Search - Lee Ranaldo :: Amarillo Ramp (For Robert Smithson)

Amarillo Ramp (For Robert Smithson)
Lee Ranaldo
Amarillo Ramp (For Robert Smithson)
Genres: Alternative Rock, Pop, Rock
  •  Track Listings (5) - Disc #1


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CD Details

All Artists: Lee Ranaldo
Title: Amarillo Ramp (For Robert Smithson)
Members Wishing: 2
Total Copies: 0
Label: Starlight Furniture
Release Date: 2/11/1998
Genres: Alternative Rock, Pop, Rock
Styles: Indie & Lo-Fi, American Alternative, Progressive, Progressive Rock
Number of Discs: 1
SwapaCD Credits: 1
UPC: 759718700824

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CD Reviews

Sonic Soundscapez
(5 out of 5 stars)

"This album has an amazing sound to it. The Title track is a 32 minute guitar loop that just keeps building and twisting,the guitar sound is awesome."Non-Site#3" sounds like the kind of stuff that Sonic Youth have been doing on the SYR EP's."Notebook" is a spoken word track with lyrics in the same style as his poetry."Here" is a beautiful acoustic instrumental .The album ends with a cover of the John Lennon song "Isolation""
Openning Space!
Timothy Szostak | Chicago, Illinois | 05/28/2000
(5 out of 5 stars)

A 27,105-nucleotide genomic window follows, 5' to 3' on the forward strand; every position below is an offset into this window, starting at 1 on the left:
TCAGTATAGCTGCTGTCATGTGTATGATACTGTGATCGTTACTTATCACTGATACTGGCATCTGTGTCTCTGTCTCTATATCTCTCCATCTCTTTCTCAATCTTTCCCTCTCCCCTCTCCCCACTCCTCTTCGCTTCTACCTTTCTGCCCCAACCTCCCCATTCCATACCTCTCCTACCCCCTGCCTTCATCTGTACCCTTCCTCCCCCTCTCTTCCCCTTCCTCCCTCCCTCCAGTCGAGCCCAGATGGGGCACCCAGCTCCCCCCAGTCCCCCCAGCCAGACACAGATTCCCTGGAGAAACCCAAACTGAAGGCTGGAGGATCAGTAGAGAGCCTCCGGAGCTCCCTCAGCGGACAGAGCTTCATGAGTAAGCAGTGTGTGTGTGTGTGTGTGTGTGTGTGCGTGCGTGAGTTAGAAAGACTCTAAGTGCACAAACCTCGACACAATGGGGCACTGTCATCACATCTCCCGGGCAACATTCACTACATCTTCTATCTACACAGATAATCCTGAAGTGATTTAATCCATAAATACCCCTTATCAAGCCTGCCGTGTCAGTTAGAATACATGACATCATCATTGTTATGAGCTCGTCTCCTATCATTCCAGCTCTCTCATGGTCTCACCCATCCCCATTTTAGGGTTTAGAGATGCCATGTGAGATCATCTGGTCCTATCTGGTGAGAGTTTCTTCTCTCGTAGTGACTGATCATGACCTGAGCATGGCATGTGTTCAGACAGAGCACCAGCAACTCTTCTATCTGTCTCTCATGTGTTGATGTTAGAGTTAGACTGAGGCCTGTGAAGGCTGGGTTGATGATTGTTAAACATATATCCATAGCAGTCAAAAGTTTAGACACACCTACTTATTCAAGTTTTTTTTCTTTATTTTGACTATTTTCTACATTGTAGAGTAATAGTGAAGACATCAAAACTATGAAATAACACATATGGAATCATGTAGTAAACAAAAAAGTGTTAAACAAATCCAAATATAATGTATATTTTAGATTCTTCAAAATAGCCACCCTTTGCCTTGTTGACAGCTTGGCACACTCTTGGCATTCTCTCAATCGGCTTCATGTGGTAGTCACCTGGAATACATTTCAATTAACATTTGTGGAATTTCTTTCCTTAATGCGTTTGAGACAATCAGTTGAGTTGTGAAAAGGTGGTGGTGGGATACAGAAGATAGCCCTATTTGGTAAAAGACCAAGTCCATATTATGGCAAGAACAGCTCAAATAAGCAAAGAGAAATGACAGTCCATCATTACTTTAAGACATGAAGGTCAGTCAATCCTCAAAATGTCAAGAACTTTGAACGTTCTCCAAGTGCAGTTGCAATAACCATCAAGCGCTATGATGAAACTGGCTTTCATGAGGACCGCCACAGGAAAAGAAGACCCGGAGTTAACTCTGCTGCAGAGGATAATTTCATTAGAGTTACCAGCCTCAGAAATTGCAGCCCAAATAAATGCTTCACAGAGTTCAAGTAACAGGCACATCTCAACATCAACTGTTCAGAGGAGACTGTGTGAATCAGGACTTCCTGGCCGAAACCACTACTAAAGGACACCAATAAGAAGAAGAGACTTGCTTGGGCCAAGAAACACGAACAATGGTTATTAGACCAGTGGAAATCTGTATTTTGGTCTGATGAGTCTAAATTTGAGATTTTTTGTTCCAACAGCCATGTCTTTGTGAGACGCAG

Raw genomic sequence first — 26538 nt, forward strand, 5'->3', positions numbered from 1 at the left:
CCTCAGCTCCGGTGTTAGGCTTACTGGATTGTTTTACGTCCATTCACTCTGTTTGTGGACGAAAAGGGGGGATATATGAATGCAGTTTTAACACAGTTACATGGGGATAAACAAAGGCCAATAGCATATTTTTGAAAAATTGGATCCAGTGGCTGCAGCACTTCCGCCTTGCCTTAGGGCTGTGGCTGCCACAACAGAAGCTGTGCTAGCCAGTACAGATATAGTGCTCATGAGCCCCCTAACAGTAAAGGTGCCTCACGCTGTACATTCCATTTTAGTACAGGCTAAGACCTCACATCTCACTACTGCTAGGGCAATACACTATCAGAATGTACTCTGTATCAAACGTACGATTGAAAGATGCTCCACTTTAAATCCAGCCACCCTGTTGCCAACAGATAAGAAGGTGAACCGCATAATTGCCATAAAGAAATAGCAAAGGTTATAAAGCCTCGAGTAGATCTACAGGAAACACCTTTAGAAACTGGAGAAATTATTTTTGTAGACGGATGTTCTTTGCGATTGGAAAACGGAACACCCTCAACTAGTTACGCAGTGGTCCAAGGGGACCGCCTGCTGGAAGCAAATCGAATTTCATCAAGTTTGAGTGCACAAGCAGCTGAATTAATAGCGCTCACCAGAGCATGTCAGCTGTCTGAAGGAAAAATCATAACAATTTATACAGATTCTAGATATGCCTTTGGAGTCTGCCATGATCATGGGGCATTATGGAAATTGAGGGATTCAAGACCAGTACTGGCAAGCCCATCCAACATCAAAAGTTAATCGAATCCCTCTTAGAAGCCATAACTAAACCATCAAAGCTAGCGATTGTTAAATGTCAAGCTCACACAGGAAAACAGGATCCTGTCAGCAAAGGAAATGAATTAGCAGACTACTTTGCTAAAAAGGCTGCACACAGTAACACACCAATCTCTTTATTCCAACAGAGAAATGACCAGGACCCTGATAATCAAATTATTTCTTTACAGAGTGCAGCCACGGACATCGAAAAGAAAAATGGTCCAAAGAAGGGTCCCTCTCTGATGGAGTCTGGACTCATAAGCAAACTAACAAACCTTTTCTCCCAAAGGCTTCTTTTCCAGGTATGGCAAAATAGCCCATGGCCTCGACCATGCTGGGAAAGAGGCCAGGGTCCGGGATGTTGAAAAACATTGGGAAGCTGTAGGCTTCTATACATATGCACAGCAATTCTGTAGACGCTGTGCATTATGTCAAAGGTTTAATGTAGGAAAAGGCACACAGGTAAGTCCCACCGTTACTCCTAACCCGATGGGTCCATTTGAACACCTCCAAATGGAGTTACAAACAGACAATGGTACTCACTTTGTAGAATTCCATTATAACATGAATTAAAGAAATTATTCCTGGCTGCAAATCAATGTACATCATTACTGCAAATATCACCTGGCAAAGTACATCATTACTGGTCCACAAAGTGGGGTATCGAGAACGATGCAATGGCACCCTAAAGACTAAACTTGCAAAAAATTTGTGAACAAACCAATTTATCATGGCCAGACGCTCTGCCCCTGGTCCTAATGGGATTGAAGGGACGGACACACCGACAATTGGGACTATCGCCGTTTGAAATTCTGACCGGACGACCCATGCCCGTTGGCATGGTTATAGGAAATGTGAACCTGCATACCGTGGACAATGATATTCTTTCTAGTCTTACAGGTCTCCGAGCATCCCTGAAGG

"Sonic Youth has made a career out of creating sublime climaxes of vast and spacious proportions. Lee Ranaldo has been one half of that contribution over the bands 21 year span. Amarillo Ramp's title track, a 32 minute soundscape of heightening, spacious climax remarks on Ranaldo's talent of creating (sometimes frightening) space with sound. It provides an olfactory explanation of the artist Robert Smithson's spacious, geographic artwork of the late 20th century. Although Amarillo Ramp stands well enough on its own, Ranaldo includes additional tracks which act as added bonuses to his talented, experienced opus. Among them include a soundscape with help from Sy mates Thurston Moore and Steve Shelley, a Kerouacian spoken word piece, a rare acoustic ballad piece, and a cover of John Lennon's "Isolation". Over all, this collection is highly recomended to anyone fascinated with postmodern art and the multi-faceted emotional/musical realm of one of the century's most underrated guitarists, Lee Ranaldo."